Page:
Corporate Directorship and Gender Neutrality: A myth?

Corporate Directorship and Gender Neutrality: A myth?

In July 2016, Snowy Khoza was appointed as executive chair of Bigen Africa Group and on the day on which she took office, it is reported that 70% of her male colleagues resigned. Khoza later remarked “They had never been led by a woman, and a black woman for that matter”.[1] It is evident that gender plays a pivotal role in board composition and dynamics as women only account for 20.7% of the JSE Listed Companies directorships according to statistics published in July 2019.

South Africa’s political and economic history is characterized by social inequities which affected and continue to affect women and African people who were on the periphery of society. These social inequities in the form of exclusions can be described as some of the initial conditions which affected the participation and representation of women in corporate boards.

At the dawn of the new democratic dispensation, a wave of policies and legislation were enacted to directly and indirectly remedy these initial conditions and achieve more diversified board compositions.

The Companies Act 71 of 2008 is the primary regulator of companies in South Africa. The Act encompasses a myriad of objectives which are mainly directed at the simplicity and flexibility of companies as legal entities, it has a “minimalist focused ethos”. Section 66 and 68 of the Act which deals with the appointment and election of directors respectively, features no gender differentiations or preferences. From the face of it, the Act is or promotes gender neutrality in all boards.

There is no single piece of legislation which was enacted to redress the paucity of women directors and to bolster diversified boards. Commendable efforts have been made in the codes of good Corporate Governance. This is essential as board composition is directly linked to those codes.

One such example would be the Broad-Based Black Economic Empowerment Act 53 of 2003, which serves a legitimate purpose of deracializing the landscape, it does so however, to the exclusion of other groups such as non-black women. Additionally, only companies who are reliant on state concessions such as obtaining mining and or prospecting licenses are incentivized to consider women in corporate boards. This is evidenced by Impala Platinum Holdings having a 38.5% female directorship and Kumba Iron Ore with 36.4% on the 31st December 2013.

In 1996, South Africa passed legislation for the reservation of a third of board seats for women in state owned companies. In 2006, Canada Quebec, passed a law that 50% of board seats in state-owned companies have to be reserved for women.  Both legislative measures have proven effective in the increment of women leadership and the emergence of highly skilled women in business.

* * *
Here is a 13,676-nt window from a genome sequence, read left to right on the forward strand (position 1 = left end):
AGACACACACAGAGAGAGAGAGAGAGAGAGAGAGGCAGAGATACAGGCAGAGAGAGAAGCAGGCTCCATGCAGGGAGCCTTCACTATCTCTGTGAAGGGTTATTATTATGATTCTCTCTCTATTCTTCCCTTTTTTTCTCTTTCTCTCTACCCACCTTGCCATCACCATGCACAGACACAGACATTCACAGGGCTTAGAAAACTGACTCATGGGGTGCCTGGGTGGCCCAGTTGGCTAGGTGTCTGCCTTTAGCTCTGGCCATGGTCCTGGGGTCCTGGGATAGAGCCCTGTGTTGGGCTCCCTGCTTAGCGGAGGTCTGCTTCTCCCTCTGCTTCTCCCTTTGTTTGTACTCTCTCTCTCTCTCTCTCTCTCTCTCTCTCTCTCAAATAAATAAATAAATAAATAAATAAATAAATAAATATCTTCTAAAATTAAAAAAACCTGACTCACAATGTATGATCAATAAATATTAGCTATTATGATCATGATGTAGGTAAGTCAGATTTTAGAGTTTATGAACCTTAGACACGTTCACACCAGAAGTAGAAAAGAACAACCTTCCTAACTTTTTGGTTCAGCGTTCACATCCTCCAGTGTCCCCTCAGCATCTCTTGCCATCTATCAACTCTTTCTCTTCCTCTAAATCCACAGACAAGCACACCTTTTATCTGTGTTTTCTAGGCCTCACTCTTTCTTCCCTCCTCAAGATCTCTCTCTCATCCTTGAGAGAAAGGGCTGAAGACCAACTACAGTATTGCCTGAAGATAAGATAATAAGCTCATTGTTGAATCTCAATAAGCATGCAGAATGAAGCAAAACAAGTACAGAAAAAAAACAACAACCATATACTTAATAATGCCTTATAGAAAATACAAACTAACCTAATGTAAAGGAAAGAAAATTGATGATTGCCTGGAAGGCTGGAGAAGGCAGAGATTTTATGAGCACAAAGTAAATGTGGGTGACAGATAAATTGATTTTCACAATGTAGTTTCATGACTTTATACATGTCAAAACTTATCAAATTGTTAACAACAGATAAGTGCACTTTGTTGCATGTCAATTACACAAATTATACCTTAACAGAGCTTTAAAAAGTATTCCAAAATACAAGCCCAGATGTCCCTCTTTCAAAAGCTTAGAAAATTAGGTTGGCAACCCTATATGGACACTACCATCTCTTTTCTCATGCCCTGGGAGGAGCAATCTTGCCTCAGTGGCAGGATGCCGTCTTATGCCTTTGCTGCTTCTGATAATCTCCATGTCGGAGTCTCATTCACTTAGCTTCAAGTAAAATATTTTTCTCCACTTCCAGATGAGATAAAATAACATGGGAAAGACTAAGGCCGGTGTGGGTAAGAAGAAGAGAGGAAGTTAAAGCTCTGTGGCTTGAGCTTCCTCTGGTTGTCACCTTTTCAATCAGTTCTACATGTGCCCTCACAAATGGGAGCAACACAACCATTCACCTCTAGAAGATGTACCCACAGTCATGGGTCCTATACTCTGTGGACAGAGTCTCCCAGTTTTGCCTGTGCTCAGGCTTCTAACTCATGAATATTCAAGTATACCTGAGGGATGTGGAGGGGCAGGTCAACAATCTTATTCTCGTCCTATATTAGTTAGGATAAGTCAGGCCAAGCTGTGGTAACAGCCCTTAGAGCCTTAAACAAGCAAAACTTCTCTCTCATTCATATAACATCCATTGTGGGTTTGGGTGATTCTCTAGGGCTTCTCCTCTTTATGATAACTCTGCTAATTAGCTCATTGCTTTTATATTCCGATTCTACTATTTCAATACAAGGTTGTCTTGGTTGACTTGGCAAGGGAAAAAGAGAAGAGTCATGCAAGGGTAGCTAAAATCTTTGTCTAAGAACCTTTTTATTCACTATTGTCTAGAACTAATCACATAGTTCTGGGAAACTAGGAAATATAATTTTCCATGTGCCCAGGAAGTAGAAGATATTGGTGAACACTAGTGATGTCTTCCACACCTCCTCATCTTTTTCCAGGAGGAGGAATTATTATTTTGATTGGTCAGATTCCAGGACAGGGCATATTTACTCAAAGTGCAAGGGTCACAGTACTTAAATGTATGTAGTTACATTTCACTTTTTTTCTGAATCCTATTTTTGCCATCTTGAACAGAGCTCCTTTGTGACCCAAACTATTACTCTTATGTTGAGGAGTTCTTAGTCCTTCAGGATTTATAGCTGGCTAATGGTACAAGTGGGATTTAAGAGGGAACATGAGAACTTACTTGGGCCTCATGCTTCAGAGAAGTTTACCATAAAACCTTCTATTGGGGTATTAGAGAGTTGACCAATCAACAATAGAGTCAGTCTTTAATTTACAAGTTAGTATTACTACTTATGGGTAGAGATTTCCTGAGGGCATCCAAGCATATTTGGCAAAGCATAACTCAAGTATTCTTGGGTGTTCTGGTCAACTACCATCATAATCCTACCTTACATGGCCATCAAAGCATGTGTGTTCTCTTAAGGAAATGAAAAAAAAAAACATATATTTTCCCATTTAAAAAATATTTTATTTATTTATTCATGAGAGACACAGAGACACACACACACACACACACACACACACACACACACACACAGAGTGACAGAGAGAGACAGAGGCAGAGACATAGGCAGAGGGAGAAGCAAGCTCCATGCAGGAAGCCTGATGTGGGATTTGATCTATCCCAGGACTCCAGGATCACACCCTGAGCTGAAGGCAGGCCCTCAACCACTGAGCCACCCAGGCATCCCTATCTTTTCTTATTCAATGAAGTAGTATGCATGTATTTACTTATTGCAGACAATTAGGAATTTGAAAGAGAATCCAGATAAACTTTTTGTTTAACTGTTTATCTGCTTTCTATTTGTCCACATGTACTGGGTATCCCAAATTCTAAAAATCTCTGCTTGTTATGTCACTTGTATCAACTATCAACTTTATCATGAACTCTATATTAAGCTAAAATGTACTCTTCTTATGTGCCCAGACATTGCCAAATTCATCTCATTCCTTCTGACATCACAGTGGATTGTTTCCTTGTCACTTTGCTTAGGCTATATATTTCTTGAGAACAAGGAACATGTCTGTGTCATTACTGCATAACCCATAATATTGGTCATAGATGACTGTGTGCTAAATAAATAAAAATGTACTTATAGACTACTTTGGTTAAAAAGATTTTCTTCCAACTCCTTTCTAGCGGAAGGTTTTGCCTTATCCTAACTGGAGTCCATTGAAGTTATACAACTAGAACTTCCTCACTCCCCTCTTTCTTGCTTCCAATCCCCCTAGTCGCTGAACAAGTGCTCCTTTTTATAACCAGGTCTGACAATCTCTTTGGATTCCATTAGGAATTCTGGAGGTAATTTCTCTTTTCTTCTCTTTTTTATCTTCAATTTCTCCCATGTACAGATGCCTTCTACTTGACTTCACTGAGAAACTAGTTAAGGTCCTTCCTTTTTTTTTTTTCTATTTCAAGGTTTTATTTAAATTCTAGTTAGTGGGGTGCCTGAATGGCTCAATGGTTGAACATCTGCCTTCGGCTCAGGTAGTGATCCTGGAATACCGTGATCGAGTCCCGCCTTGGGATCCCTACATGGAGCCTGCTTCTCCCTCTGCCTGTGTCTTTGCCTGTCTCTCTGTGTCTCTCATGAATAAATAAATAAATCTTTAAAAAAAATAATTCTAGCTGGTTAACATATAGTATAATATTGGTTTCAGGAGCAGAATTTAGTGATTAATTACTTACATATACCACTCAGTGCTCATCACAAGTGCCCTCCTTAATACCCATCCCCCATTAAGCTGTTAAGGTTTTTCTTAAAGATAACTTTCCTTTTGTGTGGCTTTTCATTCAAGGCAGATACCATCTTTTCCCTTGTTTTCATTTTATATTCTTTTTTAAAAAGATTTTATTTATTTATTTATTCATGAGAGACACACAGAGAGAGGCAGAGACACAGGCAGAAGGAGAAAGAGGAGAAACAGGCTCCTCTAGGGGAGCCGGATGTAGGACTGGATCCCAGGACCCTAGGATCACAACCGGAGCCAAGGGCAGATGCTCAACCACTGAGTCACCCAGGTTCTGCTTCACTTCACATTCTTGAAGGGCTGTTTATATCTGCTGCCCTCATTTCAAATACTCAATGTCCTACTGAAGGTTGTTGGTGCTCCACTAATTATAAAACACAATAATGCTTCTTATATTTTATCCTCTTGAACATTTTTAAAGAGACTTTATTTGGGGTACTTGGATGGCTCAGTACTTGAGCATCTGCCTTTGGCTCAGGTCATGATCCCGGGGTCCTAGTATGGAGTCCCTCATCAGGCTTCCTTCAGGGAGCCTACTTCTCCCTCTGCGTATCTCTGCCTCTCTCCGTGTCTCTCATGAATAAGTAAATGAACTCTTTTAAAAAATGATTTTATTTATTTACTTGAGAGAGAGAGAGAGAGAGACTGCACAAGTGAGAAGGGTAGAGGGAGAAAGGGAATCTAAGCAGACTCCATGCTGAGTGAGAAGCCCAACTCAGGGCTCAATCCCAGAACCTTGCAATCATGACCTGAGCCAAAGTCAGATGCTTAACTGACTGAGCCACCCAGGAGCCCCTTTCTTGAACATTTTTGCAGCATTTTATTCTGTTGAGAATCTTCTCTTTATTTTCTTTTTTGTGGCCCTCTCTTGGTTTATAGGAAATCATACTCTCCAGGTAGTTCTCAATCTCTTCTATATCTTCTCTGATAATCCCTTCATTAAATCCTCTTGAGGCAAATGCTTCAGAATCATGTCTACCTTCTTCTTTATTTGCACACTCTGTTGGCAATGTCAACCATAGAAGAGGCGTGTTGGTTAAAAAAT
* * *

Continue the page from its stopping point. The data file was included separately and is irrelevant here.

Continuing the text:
In December 2003, Norway legislated a 40% quota of women directors in the midst of fears that it would not have the talent pool to meet the demand.[2] In South Africa, there are no legislated gender diversity quotas or targets for corporate boards. The King IV Report on Corporate Governance for South Africa contains voluntary targets for gender diversity at board level. This is an example of South Africa adopting international best practice within the scope of local conditions.

There have been calls to revisit the 2013 Women Empowerment and Gender Equality Bill, which called for 50% representation of women on corporate boards. The bill was proposed due to a lack of what could be classified as robust legislation to effectively promote the inclusion of women. However, great caution should be taken not to compromise the efficiency of boards in a vigorous attempt to promote inclusion of women.

The election and appointment of corporate directors is therefore not gender neutral in light of South Africa’s political, economic and legislative framework. It is recommended that collaborative efforts across the private sector including institutional investors as one of the largest drivers of social change to design a staggered framework which ensures that the existing talent pool is able to effectively meet the demands of any proposed legislative quotas or targets.

[1]              Https:// Accessed on 15/01/2021.

[2]              Where are the women: Inclusive Boardrooms in Africa’s top listed companies? African Development Bank. Published May 2015. Page 6.

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Authored by: Vuiswa Mbali LLB (UFS), LLM (UFS) (Cum Laude). Candidate Attorney at Ramolao Ramotsehoa Inc. She is a mentee in the mentorship programme developed by Mrs
Anastasia Machobane of Mashobane Advisory and Machobane AM Attorneys Inc.
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